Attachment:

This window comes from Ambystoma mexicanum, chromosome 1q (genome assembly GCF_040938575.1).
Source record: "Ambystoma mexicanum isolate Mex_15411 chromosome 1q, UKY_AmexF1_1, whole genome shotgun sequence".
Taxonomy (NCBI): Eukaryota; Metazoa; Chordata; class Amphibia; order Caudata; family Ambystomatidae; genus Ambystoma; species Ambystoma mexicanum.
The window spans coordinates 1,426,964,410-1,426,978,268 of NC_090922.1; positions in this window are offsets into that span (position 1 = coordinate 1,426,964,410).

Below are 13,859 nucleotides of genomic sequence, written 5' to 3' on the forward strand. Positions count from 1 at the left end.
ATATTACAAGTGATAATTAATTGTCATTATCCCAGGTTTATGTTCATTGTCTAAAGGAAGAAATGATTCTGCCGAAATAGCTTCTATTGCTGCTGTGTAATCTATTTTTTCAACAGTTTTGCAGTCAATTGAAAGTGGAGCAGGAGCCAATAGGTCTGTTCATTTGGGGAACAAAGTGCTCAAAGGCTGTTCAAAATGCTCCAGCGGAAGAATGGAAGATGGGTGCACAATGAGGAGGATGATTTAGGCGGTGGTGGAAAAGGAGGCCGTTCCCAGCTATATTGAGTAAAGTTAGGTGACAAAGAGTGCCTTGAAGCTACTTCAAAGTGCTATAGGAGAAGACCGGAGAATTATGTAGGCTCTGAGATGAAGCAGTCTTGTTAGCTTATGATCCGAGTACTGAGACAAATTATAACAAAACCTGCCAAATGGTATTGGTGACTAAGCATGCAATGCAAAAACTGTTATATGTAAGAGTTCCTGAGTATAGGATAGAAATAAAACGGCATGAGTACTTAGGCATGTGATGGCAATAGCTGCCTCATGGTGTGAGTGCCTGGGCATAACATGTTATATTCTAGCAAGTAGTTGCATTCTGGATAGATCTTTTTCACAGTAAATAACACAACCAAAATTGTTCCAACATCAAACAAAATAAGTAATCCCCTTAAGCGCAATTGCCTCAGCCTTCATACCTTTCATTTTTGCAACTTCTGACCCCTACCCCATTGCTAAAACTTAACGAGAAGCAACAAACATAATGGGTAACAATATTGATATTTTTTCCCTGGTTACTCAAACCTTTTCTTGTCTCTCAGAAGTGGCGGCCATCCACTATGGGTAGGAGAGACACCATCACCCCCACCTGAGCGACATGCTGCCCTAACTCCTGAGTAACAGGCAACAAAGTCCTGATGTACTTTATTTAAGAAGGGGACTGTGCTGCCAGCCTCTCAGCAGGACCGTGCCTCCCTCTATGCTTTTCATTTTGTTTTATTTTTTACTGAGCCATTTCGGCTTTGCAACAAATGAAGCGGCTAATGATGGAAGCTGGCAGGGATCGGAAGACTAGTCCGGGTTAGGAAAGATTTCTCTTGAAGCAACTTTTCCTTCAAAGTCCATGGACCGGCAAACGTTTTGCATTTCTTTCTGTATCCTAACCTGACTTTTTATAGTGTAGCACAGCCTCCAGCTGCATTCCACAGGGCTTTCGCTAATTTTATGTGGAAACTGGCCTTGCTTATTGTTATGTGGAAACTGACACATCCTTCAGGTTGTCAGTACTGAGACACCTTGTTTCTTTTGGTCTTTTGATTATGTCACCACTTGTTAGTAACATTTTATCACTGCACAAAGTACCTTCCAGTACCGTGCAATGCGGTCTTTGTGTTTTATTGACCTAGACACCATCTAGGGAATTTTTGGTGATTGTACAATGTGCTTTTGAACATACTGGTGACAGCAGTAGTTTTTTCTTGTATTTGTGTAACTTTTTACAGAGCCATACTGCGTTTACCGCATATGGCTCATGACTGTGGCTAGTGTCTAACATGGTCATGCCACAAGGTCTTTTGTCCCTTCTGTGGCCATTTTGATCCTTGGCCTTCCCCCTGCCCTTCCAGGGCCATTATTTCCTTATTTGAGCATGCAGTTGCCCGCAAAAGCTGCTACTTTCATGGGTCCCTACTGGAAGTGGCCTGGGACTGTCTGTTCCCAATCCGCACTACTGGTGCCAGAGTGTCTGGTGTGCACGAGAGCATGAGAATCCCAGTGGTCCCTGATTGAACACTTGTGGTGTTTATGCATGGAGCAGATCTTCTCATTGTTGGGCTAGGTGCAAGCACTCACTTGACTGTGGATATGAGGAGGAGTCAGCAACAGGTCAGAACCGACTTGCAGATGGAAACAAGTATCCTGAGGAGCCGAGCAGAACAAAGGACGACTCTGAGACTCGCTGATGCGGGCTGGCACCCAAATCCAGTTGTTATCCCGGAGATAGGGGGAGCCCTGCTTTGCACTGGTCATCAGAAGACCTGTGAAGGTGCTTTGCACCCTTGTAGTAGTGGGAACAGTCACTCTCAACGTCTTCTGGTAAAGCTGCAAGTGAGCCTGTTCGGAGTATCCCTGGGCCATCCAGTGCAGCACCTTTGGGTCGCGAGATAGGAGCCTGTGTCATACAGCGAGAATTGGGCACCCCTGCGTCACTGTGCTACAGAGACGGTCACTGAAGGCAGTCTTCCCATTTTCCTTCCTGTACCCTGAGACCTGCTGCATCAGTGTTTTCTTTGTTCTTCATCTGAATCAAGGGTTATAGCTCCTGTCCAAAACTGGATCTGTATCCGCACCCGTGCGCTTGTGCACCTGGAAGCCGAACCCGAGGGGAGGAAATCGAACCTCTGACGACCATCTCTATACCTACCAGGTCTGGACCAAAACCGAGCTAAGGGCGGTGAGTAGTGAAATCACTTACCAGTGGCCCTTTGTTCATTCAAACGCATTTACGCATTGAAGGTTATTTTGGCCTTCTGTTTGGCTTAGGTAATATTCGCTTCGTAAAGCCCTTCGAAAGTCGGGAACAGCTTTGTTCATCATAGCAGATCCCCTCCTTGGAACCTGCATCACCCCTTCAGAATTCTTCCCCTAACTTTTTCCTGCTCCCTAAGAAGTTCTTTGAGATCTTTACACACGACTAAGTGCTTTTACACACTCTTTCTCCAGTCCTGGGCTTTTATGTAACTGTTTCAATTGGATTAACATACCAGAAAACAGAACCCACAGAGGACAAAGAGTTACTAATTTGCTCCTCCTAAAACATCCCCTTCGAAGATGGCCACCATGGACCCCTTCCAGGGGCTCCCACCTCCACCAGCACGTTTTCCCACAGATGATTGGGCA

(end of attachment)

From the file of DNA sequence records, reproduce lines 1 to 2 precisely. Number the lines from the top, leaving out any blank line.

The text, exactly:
This window comes from Ambystoma mexicanum, chromosome 1q (genome assembly GCF_040938575.1).
Source record: "Ambystoma mexicanum isolate Mex_15411 chromosome 1q, UKY_AmexF1_1, whole genome shotgun sequence".